• Our response to the COVID crisis in India has tested our capacity for resilience, preparedness and agility in the face of disaster.
  • 3 initiatives offer a model for stakeholder capitalism in action and provide a testbed for dealing with future crises.
  • The red line across these initiatives is resourceful collaboration and pulling together diverse resources.

The rapid spread of COVID-19 has put most health systems, particularly in a country like India, under unprecedented pressure, often bringing them close to collapse. To face this kind of devastation, and for many of us whose business DNA is embedded in stakeholder capitalism, it became an immediate call of duty.

It was time to pull together resources across expertise, research and development, digital transformation, customers and partners to build resilience within our company and across the larger community.

No crisis has tested the stakeholder capitalism model as resolutely. For most of us within the IT space, this pandemic has taught us that technology must be utilized to serve and to protect the greater good – and that goes beyond business. There’s still much work to be done to combat COVID-19 fully as we prepare for future waves and we wait for the global vaccination rollout.

The dedication and speed with which we have managed to respond to cries for help on the ground has offered a model for protecting our stakeholders, with the pandemic redefining the way we operate. It has provided a moment for reorienting in a way to not only ensure response to external incidents but also to embed agility and preparedness for future crises into our modus operandi.

3 ways we are responding to the COVID crisis in India

1. Increasing predictability

Our work through Makers Lab, the R&D arm of Tech Mahindra, against Covid-19 had started last year when we managed to build assets. The first goal was to study and build susceptible-exposed-infectious-recovered (SEIR) compartmental mathematical models for prediction of COVID-19 across cities.

Today, these models are helping us to predict the severity of the second wave and the possibility of a third wave to ensure we are better prepared to serve our employees, customers, partners, and society across vulnerable regions.

2. Speeding up the response on ground

In tandem, we built an SOS Seva channel with the simple purpose of using WhatsApp to respond to urgent requests for medical support. In practice this means that any Tech Mahindra employee using the number can send an SOS to get an immediate response to their emergency. This has been particularly useful during the second wave.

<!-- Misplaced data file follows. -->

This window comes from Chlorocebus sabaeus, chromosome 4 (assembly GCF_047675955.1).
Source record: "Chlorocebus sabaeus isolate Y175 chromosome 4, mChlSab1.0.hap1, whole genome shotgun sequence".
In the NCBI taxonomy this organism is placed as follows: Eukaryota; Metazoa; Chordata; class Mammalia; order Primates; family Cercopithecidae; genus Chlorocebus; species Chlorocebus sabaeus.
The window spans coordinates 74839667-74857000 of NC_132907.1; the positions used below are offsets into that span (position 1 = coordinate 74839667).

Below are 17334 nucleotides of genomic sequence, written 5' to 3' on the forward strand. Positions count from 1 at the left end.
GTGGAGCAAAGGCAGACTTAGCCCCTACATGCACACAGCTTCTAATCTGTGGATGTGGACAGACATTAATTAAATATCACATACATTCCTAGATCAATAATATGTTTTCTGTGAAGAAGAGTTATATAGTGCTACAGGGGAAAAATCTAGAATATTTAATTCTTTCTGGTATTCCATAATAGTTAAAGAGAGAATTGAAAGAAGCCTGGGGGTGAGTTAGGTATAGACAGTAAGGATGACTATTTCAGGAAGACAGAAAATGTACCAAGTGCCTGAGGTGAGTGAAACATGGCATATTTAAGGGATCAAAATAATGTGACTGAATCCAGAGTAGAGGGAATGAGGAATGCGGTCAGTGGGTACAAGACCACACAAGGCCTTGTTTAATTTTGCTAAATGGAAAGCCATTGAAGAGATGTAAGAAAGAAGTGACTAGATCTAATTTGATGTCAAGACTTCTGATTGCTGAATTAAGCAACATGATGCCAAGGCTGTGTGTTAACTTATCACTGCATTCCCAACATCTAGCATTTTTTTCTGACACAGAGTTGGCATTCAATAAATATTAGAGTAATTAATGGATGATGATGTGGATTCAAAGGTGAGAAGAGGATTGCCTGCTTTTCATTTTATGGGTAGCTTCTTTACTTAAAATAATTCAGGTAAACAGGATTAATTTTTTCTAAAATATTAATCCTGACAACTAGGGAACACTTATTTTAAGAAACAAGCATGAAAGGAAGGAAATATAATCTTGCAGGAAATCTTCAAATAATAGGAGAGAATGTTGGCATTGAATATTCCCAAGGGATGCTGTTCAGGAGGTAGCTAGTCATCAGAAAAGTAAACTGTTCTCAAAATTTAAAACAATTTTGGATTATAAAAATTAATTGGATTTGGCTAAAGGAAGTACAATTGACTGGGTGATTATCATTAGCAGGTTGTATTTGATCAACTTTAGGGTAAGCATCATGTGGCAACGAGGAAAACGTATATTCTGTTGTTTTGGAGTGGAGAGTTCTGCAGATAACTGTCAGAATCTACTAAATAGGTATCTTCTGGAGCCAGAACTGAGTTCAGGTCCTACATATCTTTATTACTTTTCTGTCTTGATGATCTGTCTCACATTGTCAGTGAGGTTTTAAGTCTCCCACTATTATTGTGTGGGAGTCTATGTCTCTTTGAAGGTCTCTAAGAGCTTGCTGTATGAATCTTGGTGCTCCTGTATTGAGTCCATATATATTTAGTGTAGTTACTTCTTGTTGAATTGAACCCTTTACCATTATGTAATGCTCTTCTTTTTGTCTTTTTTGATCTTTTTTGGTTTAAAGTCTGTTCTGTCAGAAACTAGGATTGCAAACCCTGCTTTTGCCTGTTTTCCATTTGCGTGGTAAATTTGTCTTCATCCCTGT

We managed to switch this service on within eight hours of its inception, and since then, have helped over a thousand people with the emergency support they need.

Some of our strategic partners have worked towards mitigating the impact of the recent upsurge in India of COVID-19. Here is a great example of Stakeholder Capitalism serving people and the planet.

—Klaus Schwab, Founder and Executive Chairman, World Economic Forum

3. Leveraging technology for building resilience

Our work continues as we discover more ways to mitigate the effects of this virus outbreak with solutions and research on molecular docking proteins. With the second wave increasing the severity of COVID-19, our lab adopted this molecular docking approach due to the virus’ high transmission rates.

This strategy uses artificial intelligence (AI) to search for therapeutically potent drugs and molecules in real time. We looked at 8000 FDA approved drugs, and distilled that list to one viable product that is being tested by our partners in Bangalore (Reagene Biosciences and Indras).

Our research will continue to identify FDA-approved drugs that can be redeployed as therapeutics for COVID-19.

Readapting global research to serve society better now and in the future

As the virus mutates, we need considerable efforts to study its genomic sequence and to examine variations. We also plan to extend this to cancer research that is currently missing from the Indian ecosystem due to lack of data and focus. It’s a gap we aim to fill.

There is potential for India to become an independent powerhouse of research and technology, but we can only enable this future through collaboration across key sectors, the government, our partners, our customers, and our people. The pandemic has been a testbed for this approach and we must now look to continue to support increased investments in technology, innovation and talent development to serve and protect our communities.